Faery Lands Forlorn by Dave Duncan
This second book in the A Man of His Word series picks up more or less where the first book left off. Princess Inosolan, Rap, and Little Chicken, along with some other supporting characters, have been swept through the magic casement, transported to places far from Krasnegar. But the path taken by Inos and Rap, if ever it was meant to follow the same course, definitely does not now since they are each transported to entirely different locations. Yet nothing will stop Rap from fulfilling his promise to Inos to see her safely on her throne, even if it means he must sacrifice everything to do it.
Faery Lands Forlorn is a step above Magic Casement in terms of character development, but it will seem very familiar in most other ways. For example, I often found the writing in Magic Casement, especially during transitions from one point of view character to another or at the start of chapters, somewhat confusing. This is no different in Faery Lands Forlorn. There are many characters beyond just the ones whose orbit keeps them close to the two main characters; these come and go often and it’s sometimes hard to remember their exact purpose or motivations. I find this to be a general concern whenever I’m reading an eBook, so the inability to easily flip back through the pages to locate some scene or character’s name may be more to blame here than Duncan’s writing, but it still seemed somewhat disjointed at times. This also may simply be because Duncan was still honing his craft when this series was written in the early 90’s.
In any case, this book resonated with me about as much as the first one did. It’s slow at times and hard to follow, with plotlines seemingly leading nowhere. That’s not to say it’s a complete loss. I did give it three rockets, after all, which is a worthy ranking. What saves the book is that, as mentioned earlier, there is far more character development going on, especially for Inosolan. In the first book, she was very much the naïve, privileged daughter of a king. In this book, she’s forced to see the world through new eyes, embrace her own resourcefulness, and in many situations fend for herself. She’s not entirely on her own nor does she lack for protection, yet she can no longer act the princess when she no longer has a kingdom. Rap, who I was already fond of in the first book, endears himself even more by staying true to who he is. He is a boy scout amongst a den of barbarians (literally), and despite the many opportunities for him to sway from his true character, he chooses the high road time and time again, even when doing so might bring great harm down upon him. He is an admirable character who continues to impress.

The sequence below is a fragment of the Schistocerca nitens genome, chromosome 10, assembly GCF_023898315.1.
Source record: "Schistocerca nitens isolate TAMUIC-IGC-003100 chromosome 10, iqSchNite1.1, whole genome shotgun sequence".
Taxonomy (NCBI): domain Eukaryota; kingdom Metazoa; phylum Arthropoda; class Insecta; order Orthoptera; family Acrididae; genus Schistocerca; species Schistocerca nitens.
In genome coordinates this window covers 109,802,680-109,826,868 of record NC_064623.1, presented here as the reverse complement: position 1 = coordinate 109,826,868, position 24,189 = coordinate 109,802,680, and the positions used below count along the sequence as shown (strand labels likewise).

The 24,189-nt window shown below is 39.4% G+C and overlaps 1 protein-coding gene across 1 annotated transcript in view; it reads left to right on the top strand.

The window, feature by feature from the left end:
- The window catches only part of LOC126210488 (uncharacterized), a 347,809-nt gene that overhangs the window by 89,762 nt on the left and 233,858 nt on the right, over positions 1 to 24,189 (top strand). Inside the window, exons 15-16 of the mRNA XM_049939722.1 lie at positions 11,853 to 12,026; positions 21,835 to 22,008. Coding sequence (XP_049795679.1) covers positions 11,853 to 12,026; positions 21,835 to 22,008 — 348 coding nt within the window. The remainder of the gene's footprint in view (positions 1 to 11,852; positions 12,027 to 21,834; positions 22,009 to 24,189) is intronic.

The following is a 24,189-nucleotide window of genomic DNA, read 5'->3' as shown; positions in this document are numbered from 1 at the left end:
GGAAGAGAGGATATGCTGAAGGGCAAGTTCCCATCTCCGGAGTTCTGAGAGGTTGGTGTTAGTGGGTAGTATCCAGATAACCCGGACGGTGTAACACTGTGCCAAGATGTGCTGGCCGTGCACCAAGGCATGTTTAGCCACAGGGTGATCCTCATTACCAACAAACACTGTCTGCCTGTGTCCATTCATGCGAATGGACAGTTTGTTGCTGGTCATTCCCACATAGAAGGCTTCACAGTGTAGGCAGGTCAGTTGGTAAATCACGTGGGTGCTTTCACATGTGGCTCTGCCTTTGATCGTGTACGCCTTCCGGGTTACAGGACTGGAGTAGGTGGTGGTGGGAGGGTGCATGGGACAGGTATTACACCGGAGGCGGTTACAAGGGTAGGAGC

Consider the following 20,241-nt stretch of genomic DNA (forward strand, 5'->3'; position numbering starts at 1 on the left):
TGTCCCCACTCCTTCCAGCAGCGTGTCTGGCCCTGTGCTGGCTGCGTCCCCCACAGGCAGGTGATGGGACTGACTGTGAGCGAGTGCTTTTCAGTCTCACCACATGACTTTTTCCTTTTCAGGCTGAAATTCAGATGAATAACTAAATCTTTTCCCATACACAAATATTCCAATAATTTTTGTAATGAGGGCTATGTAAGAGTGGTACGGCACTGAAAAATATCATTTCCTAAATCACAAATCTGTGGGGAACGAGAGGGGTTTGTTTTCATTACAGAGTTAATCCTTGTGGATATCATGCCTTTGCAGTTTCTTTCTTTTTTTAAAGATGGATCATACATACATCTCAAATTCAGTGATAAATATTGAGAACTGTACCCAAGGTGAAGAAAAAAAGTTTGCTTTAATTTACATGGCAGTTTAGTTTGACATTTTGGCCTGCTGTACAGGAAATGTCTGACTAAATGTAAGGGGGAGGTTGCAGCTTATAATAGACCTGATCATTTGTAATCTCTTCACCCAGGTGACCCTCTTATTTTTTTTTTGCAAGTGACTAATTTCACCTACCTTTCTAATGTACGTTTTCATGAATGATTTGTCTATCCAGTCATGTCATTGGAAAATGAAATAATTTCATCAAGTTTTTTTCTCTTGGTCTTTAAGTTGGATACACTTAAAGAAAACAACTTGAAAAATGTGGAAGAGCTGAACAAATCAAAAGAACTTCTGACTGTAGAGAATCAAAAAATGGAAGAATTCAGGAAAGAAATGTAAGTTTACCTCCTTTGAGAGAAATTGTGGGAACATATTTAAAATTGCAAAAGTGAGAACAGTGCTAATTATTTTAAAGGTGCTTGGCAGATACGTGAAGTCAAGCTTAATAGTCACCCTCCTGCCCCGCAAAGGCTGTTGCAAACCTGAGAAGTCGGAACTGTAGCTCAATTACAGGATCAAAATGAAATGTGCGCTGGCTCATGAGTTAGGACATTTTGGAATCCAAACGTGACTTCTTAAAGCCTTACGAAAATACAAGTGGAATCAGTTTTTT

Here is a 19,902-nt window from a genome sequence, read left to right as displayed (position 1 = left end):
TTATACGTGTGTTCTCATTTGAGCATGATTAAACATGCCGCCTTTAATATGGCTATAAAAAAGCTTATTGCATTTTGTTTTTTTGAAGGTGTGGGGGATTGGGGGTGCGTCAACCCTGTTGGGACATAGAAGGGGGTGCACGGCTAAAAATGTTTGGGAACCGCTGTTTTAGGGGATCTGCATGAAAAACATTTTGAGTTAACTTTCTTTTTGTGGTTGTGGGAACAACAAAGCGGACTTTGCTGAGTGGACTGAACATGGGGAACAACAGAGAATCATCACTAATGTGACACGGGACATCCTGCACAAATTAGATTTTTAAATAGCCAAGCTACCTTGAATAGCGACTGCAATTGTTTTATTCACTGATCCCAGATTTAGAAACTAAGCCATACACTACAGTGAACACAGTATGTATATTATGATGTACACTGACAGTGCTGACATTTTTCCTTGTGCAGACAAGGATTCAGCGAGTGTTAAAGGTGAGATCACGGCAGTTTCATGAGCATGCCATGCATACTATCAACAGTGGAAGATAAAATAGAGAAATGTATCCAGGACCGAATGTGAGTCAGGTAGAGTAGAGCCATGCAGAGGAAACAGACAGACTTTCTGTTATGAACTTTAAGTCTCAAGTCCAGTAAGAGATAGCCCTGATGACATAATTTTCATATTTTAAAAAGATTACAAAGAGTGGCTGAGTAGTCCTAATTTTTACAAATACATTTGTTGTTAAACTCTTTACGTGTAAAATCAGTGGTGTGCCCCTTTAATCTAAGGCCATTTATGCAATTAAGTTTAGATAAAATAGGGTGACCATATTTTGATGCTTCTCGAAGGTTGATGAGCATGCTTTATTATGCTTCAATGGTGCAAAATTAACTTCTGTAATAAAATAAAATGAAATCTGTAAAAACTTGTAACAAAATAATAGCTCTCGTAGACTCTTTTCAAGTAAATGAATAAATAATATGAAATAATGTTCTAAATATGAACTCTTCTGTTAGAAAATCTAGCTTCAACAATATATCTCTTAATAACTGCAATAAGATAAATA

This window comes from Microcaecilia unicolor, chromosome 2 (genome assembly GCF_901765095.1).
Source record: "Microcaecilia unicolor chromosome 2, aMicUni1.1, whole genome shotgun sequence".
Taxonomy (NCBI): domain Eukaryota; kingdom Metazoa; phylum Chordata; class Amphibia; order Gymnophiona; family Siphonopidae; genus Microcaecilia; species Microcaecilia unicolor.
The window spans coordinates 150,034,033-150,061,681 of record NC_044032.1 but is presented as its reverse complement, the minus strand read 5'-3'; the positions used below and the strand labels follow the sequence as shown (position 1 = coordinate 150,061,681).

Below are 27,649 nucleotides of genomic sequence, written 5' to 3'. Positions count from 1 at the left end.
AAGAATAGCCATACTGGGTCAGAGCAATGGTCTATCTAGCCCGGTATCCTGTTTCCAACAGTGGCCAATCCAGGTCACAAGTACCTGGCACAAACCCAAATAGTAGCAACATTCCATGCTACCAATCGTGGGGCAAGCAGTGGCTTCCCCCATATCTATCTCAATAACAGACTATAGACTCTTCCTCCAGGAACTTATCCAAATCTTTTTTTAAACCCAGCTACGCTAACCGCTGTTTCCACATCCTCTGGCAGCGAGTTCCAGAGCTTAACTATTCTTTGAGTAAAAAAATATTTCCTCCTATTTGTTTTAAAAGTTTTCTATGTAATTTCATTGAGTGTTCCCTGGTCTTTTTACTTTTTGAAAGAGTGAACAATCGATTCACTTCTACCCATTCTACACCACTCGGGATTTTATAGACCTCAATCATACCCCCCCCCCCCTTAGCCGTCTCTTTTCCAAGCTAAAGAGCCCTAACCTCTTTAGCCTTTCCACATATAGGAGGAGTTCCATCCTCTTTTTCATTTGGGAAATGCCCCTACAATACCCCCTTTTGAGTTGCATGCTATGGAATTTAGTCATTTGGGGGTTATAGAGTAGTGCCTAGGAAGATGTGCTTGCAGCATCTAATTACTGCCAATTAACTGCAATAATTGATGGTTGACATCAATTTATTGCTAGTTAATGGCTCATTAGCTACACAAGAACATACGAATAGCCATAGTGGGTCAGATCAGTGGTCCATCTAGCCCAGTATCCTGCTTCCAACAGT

I’m rating Faery Lands Forlorn three rockets. Much like the first book, it starts slow, but it differs from Magic Casement in that it not only picks up the pace but really begins to develop the characters where we start to get a glimpse as to who they really are and who they will become.
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